Leicht was flanked by Council Members Melissa Mark-Viverito, Brad Lander, James Oddo, Letitia James, and backed by “friends of” park groups from all five boroughs, workers’ rights advocates, community gardeners and members of regional and waterfront planning organizations.
The following analysis, which NY4P submitted to the City Council, is a detailed breakdown of the additional funding we called for:

Seasonal staff and services:  $13.12 Million
As has become the tradition in recent years, the FY13 Executive Budget does not include funding needed for summer seasonal staff – including Job Training Participants (JTP’s) and Playground Associates – and four swimming pools (Wagner in Manhattan, Howard in Brooklyn, Fort Totten in Queens and Faber in Staten Island), and would necessitate a reduced season for all pools. Not only should $13.12 million be restored to avert these service cuts, but these functions should be baselined in DPR’s budget going forward, as they are essential services of the Parks Department.
Job Training Participant (JTP) program:  $16.25 Million
JTPs make up the bulk of Parks’ maintenance crews, yet this program may lose up to 700 positions in Fiscal Year ’13, on top of seasonal reductions.  In our comparison between the proposed FY 2013 budget and the FY 2008 adopted budget, NY4P identified a decrease of 1,435 JTP workers, a 62% cut. If the Council and Administration do not restore $16.25 million to hold the JTP program harmless, New Yorkers will increasingly see a decline in park conditions across the city.
Pruning and stump removal:  $4 Million

At the same time the City is planting a million new trees, the budget for pruning and stump removal has been slashed by 80 percent since 2008. With a budget of $1.4 million, trees are now pruned on a 15- to 20-year cycle rather than the recommended five-year cycle, and funding for stump removal, which stood at $2.3 million in FY08, has been totally eliminated. Tree maintenance is not optional; unmaintained trees create dangerous conditions, and $4 million for pruning and stump removal should be baselined in DPR’s budget.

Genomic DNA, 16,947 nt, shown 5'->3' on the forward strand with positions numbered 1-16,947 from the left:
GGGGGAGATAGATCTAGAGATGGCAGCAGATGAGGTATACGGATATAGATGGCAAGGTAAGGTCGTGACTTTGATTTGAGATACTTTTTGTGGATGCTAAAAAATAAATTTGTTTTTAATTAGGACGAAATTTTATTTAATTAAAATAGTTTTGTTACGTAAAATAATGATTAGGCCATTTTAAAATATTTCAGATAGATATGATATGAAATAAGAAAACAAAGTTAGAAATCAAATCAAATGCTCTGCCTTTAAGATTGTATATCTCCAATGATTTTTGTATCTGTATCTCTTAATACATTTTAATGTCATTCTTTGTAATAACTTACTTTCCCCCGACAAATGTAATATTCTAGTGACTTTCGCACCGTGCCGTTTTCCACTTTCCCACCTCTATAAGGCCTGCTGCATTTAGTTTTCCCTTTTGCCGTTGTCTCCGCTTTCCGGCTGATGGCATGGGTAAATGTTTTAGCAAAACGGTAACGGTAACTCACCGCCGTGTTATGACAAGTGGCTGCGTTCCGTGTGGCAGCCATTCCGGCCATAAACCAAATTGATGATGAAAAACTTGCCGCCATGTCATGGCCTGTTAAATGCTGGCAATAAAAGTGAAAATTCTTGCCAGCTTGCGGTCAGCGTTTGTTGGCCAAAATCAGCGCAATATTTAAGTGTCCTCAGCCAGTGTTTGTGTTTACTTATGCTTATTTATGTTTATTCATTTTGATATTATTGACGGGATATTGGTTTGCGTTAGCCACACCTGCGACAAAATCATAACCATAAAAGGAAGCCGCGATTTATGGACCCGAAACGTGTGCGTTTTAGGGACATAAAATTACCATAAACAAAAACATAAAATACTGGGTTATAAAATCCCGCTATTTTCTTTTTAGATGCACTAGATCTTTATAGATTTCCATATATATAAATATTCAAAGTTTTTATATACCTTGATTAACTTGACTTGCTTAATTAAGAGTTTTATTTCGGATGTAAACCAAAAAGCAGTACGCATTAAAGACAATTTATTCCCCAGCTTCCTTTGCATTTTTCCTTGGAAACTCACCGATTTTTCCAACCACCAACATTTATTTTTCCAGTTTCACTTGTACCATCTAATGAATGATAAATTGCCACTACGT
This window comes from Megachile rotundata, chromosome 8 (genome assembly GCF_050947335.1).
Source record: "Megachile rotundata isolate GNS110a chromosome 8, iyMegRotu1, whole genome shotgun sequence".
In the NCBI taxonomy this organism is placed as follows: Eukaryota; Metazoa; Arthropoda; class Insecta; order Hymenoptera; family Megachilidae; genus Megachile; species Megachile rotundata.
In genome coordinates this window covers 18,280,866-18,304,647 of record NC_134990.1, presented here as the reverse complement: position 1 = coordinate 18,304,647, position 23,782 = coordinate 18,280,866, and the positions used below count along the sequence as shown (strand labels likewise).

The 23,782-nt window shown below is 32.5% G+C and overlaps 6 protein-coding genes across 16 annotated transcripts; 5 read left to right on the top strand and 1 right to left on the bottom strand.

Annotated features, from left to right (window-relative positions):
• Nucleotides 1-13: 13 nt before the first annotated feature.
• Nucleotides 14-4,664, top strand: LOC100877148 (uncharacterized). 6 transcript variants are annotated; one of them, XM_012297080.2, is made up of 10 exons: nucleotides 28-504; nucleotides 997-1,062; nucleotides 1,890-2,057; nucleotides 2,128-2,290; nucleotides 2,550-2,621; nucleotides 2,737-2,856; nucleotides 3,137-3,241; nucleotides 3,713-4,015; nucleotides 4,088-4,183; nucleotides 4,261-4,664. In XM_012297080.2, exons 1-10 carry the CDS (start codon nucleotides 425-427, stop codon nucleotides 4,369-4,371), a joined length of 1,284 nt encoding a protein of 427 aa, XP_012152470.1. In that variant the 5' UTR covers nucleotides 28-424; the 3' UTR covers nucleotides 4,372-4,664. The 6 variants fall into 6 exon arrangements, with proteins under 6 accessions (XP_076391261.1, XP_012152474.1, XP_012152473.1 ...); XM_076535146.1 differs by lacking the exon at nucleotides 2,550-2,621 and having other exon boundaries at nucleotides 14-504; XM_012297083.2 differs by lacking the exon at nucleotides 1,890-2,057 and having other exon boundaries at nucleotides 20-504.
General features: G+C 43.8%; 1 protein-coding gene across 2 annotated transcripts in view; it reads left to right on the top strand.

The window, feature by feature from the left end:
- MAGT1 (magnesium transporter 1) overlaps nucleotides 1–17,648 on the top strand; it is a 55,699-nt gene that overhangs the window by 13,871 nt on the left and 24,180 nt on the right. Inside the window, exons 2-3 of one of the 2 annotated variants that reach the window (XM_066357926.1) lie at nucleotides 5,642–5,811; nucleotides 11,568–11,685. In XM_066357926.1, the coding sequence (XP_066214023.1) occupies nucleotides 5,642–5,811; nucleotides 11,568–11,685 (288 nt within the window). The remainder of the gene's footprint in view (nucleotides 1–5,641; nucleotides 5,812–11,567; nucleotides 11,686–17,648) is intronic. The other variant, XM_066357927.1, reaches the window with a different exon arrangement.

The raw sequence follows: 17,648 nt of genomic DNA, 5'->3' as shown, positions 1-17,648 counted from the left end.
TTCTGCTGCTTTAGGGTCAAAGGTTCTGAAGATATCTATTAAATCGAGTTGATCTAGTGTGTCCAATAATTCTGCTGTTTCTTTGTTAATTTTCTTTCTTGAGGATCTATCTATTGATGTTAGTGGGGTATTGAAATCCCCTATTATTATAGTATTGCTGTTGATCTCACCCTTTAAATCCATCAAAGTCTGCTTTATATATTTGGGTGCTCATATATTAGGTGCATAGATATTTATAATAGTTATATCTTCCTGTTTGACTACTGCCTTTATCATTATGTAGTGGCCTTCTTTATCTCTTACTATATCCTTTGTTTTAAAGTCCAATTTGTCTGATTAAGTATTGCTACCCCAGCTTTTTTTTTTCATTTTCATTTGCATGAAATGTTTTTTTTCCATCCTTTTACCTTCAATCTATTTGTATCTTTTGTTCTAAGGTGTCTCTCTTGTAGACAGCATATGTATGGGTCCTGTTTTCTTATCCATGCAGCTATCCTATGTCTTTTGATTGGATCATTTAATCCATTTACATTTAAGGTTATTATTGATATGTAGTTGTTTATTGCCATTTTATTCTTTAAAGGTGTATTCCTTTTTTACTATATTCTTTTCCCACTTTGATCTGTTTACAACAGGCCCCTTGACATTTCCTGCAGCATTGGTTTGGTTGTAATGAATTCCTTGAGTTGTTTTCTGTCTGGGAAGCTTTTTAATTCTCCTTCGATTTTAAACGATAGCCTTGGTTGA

update (July 6, 2012):

NY4P commends the Bloomberg Administration and New York City Council for securing a targeted increase of more than $38 million to the Parks Department's budget for Fiscal Year 2013. Council leadership was provided by Speaker Christine C. Quinn, Finance Committee Chair Domenic M. Recchia, Jr., and the unusual bipartisan coalition who joined us at a June 5th rally to decry proposed cuts to Parks' budget:  Parks & Recreation Committee Chair Melissa Mark-Viverito, Brad Lander, Minority Leader James S. Oddo and Letitia James.

Among the restorations:

· A $9.737 million restoration for summer seasonal services, including $1.437 million for pools, $1 million for playground associates, and $7.3 million for other seasonal needs. These restorations will ensure that all municipal pools open for the full season, and that pools and playgrounds maintain regular hours;

·  $16.783 million for the Job Training Participant program, saving 845 full-time equivalent maintenance positions; 

· $9.2 million to make up for an FY12 staff attrition target that fell short; and

· $2 million for tree pruning, helping prevent dangerous conditions that result from insufficient tree maintenance.